I thought I would have an update for you about the case definition efforts at DHHS and the ill-fated (for now) Institute of Medicine contract. I thought that I would have at least a few answers to the questions I sent to the Office of Women’s Health last week. But . . I haven’t heard anything – not from the Office of Women’s Health nor any of the other agencies.
The reasons for the cancellation of the IOM contract are a mystery. A more disturbing mystery is what HHS means when it said it will “continue to explore mechanisms to accomplish this work.” Is IOM still on the table? What do the voting CFSAC members think about this? Will HHS turn to the ME/CFS experts to define the disease?
In thinking about this issue (and waiting for any substantive response), I went back and reviewed some of the CFSAC’s previous discussions about the ME/CFS case definition. And I found the following quotes from Dr. Nancy Lee:
In general, the Federal Government isn’t in the position of telling doctors a case definition. I think a recommendation from CFSAC that the Secretary should tell people to use “X” definition will go nowhere because that’s not what we do. This is a clinical decision that has to come from the clinical community. . .
I’ve been in two or three meetings with the Secretary since I’ve been here. One of them was around this: the idea of a case definition, the need for one, and in addition, the need for a different name for the disease. She basically said that this has to be coming from the medical community. CFS Advisory Committee Minutes, October 4, 2012, p. 37, 38.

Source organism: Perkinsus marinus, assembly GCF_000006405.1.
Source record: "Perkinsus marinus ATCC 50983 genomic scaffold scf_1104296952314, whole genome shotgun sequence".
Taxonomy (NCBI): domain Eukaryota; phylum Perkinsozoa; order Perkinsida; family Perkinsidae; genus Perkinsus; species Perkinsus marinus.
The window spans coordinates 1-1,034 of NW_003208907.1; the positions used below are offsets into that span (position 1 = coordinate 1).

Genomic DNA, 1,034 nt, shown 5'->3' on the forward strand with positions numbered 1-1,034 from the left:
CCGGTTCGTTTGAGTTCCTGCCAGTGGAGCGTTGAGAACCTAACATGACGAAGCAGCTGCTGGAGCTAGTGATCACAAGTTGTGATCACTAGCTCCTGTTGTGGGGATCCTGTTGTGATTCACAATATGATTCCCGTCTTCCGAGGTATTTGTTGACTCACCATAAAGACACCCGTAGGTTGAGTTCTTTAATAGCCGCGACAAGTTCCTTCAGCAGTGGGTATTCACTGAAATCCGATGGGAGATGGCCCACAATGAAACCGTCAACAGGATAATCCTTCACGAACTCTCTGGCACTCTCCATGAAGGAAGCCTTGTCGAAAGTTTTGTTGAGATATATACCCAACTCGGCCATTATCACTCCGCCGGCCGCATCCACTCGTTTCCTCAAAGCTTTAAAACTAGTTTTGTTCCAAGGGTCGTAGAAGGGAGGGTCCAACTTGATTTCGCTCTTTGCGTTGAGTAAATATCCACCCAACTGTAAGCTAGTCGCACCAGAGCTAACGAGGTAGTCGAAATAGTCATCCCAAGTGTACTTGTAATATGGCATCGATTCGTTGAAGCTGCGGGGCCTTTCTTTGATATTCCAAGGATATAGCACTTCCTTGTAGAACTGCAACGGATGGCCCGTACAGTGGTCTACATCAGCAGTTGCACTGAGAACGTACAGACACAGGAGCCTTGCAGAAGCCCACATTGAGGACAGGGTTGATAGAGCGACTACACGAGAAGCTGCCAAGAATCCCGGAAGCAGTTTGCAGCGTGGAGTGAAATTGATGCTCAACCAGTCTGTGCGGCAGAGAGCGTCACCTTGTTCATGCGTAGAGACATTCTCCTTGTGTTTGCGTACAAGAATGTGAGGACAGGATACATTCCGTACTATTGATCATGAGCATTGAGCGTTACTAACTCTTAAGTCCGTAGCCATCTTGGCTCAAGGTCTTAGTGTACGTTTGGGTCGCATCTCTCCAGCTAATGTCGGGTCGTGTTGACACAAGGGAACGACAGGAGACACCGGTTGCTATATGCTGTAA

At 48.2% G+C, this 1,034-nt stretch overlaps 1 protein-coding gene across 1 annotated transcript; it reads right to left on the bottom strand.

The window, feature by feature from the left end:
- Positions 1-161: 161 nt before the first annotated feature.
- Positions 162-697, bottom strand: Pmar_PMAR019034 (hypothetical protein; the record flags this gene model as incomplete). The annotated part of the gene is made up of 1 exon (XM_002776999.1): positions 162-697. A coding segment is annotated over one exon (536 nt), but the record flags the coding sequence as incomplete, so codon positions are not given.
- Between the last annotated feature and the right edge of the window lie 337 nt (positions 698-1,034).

If the clinical community must create the case definition, per Dr. Lee’s representation of Secretary Sebelius’s statement, then why was the IOM contract even contemplated? Did the Statement of Work for the contract specify that clinicians and researchers working on ME/CFS should be the majority of the panelists? Usually, the IOM retains complete discretion in the appointment of panel members. Given that the IOM option was developed in secret with no input from the stakeholders, how can we simply trust that the right people would be on the panel?
I’m not a conspiracy theorist, but my trust in this process has fallen through the floor. I am not going to sit at home, twiddle my thumbs, and wait for HHS to enlighten me by answering my reasonable questions. I am going to keep emailing and demanding those answers. I hope you will join me.
What to do: I will email Secretary Sebelius every day this week, and copy the agencies involved. Use these addresses if you would like to join me: Kathleen.Sebelius@hhs.gov and copy the following people: firstname.lastname@example.org, email@example.com, Tomfrieden@cdc.gov, Marilyn.Tavenner@cms.hhs.gov, firstname.lastname@example.org, Mary.Wakefield@hrsa.hhs.gov, email@example.com, firstname.lastname@example.org, MEACTNOW@yahoo.com
What to say: There are multiple sample letters circulating in the ME/CFS community, and you may have seen some on Facebook or different forums. This is the email I will be sending. Feel free to adapt my email to fit your own views.
Dear Secretary Sebelius,